**Definition**

A rectangle is a type of quadrilateral that has its parallel sides equal to each other and all the four vertices are equal to 90 degrees. Hence, it is also called an equiangular quadrilateral.

We will start with the formula for the area of a rectangle. Recall that a rectangle is a quadrilateral with opposite sides parallel and right interior angles.

**Area of a Rectangle**

**A=bh**

**b = **the base of the rectangle

**h = **the height of the rectangle

**Example :**

Find the area of the figure below

**Solution :**

This figure is not a single rectangle. It can, however, be broken up into two rectangles. We then will need to find the area of each of the rectangles and add them together to calculate the area of the whole figure.

There is more than one way to break this figure into rectangles. We will only illustrate one below.

We have shown above that we can break the shape up into a red rectangle (figure on left) and a green rectangle (*figure on right*). We have the lengths of both sides of the red rectangle. It does not matter which one we call the base and which we call the height.

**The area of the red rectangle is **

**A = bh**

= 4 ×14

= 56

**We have to do a little more work to find the area of the green rectangle. **

We know that the length of one of the sides is 8 units. We had to find the length of the other side of the green rectangle when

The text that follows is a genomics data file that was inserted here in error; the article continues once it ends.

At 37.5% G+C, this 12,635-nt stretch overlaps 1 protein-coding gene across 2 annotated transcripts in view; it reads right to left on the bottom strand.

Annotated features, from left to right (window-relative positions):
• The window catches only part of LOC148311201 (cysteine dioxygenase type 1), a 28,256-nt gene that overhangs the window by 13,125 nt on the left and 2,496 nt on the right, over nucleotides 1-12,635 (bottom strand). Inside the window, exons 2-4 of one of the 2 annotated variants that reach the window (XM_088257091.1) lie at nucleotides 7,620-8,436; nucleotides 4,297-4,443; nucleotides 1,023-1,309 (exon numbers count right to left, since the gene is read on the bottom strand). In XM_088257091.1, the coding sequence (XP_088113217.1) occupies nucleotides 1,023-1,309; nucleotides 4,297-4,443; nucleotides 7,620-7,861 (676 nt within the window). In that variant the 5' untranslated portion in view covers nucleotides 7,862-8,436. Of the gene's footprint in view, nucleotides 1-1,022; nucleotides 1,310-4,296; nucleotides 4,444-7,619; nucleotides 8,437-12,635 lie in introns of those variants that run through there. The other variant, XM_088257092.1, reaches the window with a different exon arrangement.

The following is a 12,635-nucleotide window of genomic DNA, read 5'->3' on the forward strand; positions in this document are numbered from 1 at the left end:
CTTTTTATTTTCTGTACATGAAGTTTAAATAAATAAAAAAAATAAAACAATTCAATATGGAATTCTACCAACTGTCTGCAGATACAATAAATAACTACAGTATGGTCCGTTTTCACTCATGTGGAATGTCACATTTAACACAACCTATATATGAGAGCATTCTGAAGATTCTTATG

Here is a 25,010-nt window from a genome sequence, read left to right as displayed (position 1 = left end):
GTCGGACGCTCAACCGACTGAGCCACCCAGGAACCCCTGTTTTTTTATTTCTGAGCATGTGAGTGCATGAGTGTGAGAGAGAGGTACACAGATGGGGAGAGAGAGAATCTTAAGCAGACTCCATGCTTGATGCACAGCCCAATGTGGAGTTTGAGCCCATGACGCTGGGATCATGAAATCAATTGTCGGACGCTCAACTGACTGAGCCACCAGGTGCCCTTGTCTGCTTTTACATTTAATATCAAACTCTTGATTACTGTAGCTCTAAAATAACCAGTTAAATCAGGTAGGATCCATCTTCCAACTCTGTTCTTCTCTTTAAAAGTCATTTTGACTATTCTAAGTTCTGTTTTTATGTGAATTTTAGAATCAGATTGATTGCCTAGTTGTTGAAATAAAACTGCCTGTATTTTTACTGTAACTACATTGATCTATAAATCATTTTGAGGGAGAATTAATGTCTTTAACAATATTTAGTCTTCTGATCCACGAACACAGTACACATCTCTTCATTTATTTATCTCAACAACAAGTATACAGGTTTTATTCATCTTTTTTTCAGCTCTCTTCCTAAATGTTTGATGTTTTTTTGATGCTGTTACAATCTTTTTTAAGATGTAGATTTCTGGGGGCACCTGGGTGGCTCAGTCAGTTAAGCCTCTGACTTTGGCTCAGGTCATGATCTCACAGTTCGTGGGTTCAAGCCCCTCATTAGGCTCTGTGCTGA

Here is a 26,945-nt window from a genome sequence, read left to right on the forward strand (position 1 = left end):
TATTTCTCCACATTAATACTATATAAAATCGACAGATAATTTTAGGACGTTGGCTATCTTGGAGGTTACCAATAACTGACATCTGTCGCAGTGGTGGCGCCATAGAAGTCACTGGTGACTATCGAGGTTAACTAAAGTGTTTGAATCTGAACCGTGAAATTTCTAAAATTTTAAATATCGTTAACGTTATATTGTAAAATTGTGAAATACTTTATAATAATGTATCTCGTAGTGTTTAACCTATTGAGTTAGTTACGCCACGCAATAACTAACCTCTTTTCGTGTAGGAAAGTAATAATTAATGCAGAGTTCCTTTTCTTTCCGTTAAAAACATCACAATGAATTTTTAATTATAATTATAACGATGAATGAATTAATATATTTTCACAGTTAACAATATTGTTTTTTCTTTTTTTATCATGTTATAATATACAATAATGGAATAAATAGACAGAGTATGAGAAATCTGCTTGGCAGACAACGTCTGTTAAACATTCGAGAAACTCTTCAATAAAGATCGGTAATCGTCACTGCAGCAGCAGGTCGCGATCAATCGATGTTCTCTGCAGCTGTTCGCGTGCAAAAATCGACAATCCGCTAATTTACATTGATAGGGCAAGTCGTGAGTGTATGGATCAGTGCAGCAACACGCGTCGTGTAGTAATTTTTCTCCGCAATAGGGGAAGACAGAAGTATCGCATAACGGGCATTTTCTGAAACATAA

**we calculated the perimeter in Example 1 above. **

Its length was **7** units.

Thus the area of the green rectangle is

**A = bh**

= 8 × 7

= 56.

**Thus the area of the whole figure is**

area of red rectangle + area of green rectangle

= 56 + 56

= 112.

In the process of calculating the area, we multiplied units times units.

This will produce a final reading of square units (or units squared).

Thus the area of the figure is **112** square units. This fits well with the definition of area which is the number of square units that will cover a closed figure.

**Our next formula will be for the area of a parallelogram. A parallelogram is parallelogram a quadrilateral with opposite sides parallel.**

**Area of a Parallelogram**

**A = bh**

**b = the base of the parallelogram **

**h = the height of the parallelogram**

You will notice that this is the same as the formula for the area of a rectangle. A rectangle is just a special type of parallelogram. The height of a parallelogram is a segment that connects the top of the parallelogram and the base of the parallelogram and is perpendicular to both the top and the base.

In the case of a rectangle, this is the same as one of the sides of the rectangle that is perpendicular to the base.

**Example :**

**Find the area of the figure below**

**Solution :**

In this figure, the base of the parallelogram is 15 units and the height is 6 units.

This mean that we only need to multiply to find the area of

**A = bh**

= 15 × 6

= 90 *square units*.

You should notice that we cannot find the perimeter of this figure since we do not have the lengths of all of the sides, and **we have no way to figure out the lengths of the other two sides that are not given.**